Navigating in Fog

Modern electronics and time-tested seamanship skills will keep you going when visibility diminishes.

fog navigation
Iron Bark II shortens the chain while getting ready to depart as soon as the rising sun disperses the fog in the anchorage.Tom Zydler

At first on that early mid-July morning in Old Saybrook, Connecticut, on Long Island Sound, we could still see the end of the outer dock. We got underway. Half an hour later, a blanket of wet cotton spread over the channel, our ketch’s bow only vaguely looming ahead. Dots, thick as measles, pulsed on the radar screen — the start of weekend boat traffic on one of the most congested bodies of water in the nation. Unseen runabouts buzzed around like mosquitoes. The Automatic Identification System display didn’t help much in such close quarters, as scores of signals came from boats on moorings or tied up, their units still transmitting. We could breathe easier once we crawled out into the wider waters of the sound. With the motor off as we ghosted along under sail, engine noises from other boats resounded through the fog, and most of the time we could relate them to the radar returns. We hoped the powerful electric horn on the mast screeched loud enough to announce our presence to the speed maniacs.

Electronics Make It Safer

Summer fog on Long Island Sound — or any other body of water where visibility can be reduced to a matter of feet — can be a real curse to navigation, although radar, AIS and chart plotters have restored some sanity to dealing with whiteout conditions. Precise, wide-awake navigation is essential. When a new target pops up on the radar, check the chart to see the bearing and the distance to the closest navigational aid, and compare it with the new target’s range and bearing on the radar display to decide whether the new target is a buoy, beacon or vessel. More sophisticated radars offer an automatic radar plotting aid (ARPA) function, which illustrates a target’s position data. Small pleasure-craft radars offer the mini version, MARPA, which requires manual selection of the target. These small radars typically receive speed and latitude/longitude information from a GPS at certain preset time intervals. As a result, what MARPA delivers isn’t superbly precise but is good enough to tell the navigator whether the target is a moving vessel or a fixed object. The small-yacht navigator should treat the MARPA function — as well as chart-plotter and AIS data — as aids to cautious navigation. Holding on to a grain of skepticism regarding the accuracy of technology will make your life on the water more secure.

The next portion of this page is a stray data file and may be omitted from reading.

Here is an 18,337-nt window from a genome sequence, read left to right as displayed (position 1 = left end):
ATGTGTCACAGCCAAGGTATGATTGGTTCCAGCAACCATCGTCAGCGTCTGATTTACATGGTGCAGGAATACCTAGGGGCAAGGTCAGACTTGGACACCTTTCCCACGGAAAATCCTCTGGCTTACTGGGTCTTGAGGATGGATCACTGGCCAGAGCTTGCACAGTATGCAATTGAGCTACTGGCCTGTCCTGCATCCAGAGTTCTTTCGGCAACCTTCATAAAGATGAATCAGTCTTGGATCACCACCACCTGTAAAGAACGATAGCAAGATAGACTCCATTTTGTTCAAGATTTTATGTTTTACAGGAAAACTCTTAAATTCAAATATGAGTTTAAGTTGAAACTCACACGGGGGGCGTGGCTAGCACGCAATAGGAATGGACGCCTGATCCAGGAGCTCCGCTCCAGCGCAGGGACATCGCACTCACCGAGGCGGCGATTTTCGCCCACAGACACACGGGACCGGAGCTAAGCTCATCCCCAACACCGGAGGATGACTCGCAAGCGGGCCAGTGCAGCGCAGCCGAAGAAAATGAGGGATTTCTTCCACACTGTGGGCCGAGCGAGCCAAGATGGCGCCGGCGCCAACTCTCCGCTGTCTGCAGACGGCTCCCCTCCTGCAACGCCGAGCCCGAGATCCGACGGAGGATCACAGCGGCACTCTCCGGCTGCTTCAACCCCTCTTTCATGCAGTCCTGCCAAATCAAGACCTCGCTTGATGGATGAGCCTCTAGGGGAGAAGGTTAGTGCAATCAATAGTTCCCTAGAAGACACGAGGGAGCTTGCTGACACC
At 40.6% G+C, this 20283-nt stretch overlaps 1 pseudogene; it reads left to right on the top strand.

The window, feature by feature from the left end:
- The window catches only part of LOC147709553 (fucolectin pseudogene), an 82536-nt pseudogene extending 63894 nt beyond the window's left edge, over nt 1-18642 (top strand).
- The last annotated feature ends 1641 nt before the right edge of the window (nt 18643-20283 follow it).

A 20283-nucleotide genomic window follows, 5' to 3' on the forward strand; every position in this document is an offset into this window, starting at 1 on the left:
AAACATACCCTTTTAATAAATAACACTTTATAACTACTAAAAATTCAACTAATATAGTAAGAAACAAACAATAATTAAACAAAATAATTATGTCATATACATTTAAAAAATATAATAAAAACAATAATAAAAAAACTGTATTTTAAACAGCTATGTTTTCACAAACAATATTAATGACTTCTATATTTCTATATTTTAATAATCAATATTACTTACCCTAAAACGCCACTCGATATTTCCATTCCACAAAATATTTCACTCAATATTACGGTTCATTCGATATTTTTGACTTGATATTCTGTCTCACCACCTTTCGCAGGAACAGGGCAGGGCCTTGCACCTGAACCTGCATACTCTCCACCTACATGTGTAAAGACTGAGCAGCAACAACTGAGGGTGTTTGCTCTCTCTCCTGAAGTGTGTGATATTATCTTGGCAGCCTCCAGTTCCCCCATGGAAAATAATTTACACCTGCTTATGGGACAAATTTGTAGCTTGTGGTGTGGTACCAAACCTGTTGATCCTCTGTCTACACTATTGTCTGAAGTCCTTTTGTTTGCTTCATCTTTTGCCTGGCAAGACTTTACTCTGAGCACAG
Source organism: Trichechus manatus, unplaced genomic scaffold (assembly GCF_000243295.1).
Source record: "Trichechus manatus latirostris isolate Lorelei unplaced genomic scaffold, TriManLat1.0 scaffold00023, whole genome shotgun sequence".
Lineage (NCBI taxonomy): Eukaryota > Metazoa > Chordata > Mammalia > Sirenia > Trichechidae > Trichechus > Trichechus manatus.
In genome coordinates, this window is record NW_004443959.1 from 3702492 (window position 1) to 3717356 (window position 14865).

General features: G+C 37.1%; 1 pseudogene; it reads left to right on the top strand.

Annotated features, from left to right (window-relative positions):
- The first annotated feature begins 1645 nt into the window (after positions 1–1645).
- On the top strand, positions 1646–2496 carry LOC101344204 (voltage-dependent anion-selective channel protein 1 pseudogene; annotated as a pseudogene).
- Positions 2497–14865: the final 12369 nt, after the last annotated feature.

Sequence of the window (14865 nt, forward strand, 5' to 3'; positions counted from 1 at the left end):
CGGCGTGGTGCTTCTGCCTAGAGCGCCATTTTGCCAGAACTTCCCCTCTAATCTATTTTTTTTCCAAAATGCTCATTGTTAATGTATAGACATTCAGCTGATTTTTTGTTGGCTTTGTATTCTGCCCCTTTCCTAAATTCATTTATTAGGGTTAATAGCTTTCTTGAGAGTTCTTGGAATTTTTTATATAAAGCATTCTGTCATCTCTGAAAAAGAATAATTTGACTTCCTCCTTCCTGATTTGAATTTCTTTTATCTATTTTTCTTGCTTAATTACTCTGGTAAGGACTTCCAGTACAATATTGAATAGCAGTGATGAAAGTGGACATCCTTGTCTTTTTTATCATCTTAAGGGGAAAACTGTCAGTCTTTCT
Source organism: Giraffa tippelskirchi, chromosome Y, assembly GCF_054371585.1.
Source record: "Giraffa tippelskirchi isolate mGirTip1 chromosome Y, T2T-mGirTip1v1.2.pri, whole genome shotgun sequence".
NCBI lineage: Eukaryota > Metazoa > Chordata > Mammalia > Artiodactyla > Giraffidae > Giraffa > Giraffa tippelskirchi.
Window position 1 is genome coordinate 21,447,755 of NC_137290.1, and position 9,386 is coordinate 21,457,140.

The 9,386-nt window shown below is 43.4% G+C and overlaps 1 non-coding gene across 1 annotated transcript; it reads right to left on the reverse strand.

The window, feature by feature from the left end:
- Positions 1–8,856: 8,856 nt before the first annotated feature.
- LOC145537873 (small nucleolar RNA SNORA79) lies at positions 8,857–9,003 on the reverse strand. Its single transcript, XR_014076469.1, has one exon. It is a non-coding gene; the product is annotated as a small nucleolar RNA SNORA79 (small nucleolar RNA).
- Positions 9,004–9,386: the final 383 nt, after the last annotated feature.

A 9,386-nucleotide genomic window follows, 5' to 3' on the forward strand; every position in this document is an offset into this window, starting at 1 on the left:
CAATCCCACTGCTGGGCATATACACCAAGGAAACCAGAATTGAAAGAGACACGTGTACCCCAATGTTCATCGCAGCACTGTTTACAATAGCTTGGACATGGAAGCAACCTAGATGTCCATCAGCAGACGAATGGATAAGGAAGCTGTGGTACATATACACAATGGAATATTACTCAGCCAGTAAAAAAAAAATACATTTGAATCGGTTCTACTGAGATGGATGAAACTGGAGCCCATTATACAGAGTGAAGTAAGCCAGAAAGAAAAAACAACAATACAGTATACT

While the AIS display delivers very reliable data, hundreds of pleasure boats and fishing vessels operate without transponders. A special risk comes from encounters with tugboats. They usually carry AIS transmitters, and assuming you have at least an AIS receiver, you can hail them by name on VHF channel 13 or 16. The tugs either push their loads or tow them behind. A tugboat towing astern paints an unmistakable radar return that looks a bit like a catamaran. Be especially careful to keep your distance when steering astern of such a tow, as getting caught in the towline can result in dismasting or sinking. Remember that a working towboat has the right of way over any other vessels, including sailboats under sail. And when motorsailing, a sailboat is legally a vessel under power.

fog navigation
Radar is an invaluable tool when visibility is low. When radar is overlaid on a chart, as can be done on many modern chart plotters, it is ­easier to distinguish land from potentially moving hazards, such as other boats.Courtesy of Furuno

Practice with Electronics